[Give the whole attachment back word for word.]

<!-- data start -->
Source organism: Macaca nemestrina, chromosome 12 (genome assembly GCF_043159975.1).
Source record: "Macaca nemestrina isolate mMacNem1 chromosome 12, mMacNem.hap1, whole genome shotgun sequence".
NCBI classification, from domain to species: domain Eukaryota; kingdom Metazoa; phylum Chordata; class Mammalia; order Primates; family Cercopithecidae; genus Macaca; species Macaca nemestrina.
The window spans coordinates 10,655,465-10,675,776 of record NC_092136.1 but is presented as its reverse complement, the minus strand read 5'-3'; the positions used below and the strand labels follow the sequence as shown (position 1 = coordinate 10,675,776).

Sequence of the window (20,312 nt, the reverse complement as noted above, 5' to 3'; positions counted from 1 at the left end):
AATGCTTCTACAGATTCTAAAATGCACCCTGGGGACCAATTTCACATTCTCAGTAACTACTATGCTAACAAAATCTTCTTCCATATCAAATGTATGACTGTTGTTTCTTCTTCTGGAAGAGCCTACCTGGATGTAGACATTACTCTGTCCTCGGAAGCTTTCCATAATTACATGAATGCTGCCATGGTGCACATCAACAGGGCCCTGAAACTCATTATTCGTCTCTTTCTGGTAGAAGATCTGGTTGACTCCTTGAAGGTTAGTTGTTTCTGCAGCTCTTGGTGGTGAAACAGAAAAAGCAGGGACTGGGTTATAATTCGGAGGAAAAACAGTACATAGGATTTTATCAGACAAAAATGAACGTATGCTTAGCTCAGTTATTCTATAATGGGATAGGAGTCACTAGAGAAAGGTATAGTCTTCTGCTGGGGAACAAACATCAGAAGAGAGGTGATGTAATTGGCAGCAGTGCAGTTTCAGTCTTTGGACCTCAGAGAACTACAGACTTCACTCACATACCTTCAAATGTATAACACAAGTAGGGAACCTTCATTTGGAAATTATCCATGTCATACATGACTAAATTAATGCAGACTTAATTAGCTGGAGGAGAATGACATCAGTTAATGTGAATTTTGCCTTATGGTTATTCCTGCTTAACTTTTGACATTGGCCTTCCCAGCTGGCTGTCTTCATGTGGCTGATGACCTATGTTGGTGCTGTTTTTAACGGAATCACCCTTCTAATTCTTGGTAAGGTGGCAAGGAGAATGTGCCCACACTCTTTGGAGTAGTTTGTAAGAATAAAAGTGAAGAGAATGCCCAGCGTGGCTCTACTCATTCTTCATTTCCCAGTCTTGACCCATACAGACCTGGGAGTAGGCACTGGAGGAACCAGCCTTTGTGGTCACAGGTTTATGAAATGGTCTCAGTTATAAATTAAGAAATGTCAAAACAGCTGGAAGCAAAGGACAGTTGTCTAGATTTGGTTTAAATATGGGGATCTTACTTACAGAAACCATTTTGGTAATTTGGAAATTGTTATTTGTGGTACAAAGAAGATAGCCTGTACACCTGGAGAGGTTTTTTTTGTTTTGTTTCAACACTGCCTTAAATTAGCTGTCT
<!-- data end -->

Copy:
Source organism: Macaca nemestrina, chromosome 12 (genome assembly GCF_043159975.1).
Source record: "Macaca nemestrina isolate mMacNem1 chromosome 12, mMacNem.hap1, whole genome shotgun sequence".
NCBI classification, from domain to species: domain Eukaryota; kingdom Metazoa; phylum Chordata; class Mammalia; order Primates; family Cercopithecidae; genus Macaca; species Macaca nemestrina.
The window spans coordinates 10,655,465-10,675,776 of record NC_092136.1 but is presented as its reverse complement, the minus strand read 5'-3'; the positions used below and the strand labels follow the sequence as shown (position 1 = coordinate 10,675,776).

Sequence of the window (20,312 nt, the reverse complement as noted above, 5' to 3'; positions counted from 1 at the left end):
AATGCTTCTACAGATTCTAAAATGCACCCTGGGGACCAATTTCACATTCTCAGTAACTACTATGCTAACAAAATCTTCTTCCATATCAAATGTATGACTGTTGTTTCTTCTTCTGGAAGAGCCTACCTGGATGTAGACATTACTCTGTCCTCGGAAGCTTTCCATAATTACATGAATGCTGCCATGGTGCACATCAACAGGGCCCTGAAACTCATTATTCGTCTCTTTCTGGTAGAAGATCTGGTTGACTCCTTGAAGGTTAGTTGTTTCTGCAGCTCTTGGTGGTGAAACAGAAAAAGCAGGGACTGGGTTATAATTCGGAGGAAAAACAGTACATAGGATTTTATCAGACAAAAATGAACGTATGCTTAGCTCAGTTATTCTATAATGGGATAGGAGTCACTAGAGAAAGGTATAGTCTTCTGCTGGGGAACAAACATCAGAAGAGAGGTGATGTAATTGGCAGCAGTGCAGTTTCAGTCTTTGGACCTCAGAGAACTACAGACTTCACTCACATACCTTCAAATGTATAACACAAGTAGGGAACCTTCATTTGGAAATTATCCATGTCATACATGACTAAATTAATGCAGACTTAATTAGCTGGAGGAGAATGACATCAGTTAATGTGAATTTTGCCTTATGGTTATTCCTGCTTAACTTTTGACATTGGCCTTCCCAGCTGGCTGTCTTCATGTGGCTGATGACCTATGTTGGTGCTGTTTTTAACGGAATCACCCTTCTAATTCTTGGTAAGGTGGCAAGGAGAATGTGCCCACACTCTTTGGAGTAGTTTGTAAGAATAAAAGTGAAGAGAATGCCCAGCGTGGCTCTACTCATTCTTCATTTCCCAGTCTTGACCCATACAGACCTGGGAGTAGGCACTGGAGGAACCAGCCTTTGTGGTCACAGGTTTATGAAATGGTCTCAGTTATAAATTAAGAAATGTCAAAACAGCTGGAAGCAAAGGACAGTTGTCTAGATTTGGTTTAAATATGGGGATCTTACTTACAGAAACCATTTTGGTAATTTGGAAATTGTTATTTGTGGTACAAAGAAGATAGCCTGTACACCTGGAGAGGTTTTTTTTGTTTTGTTTCAACACTGCCTTAAATTAGCTGTCT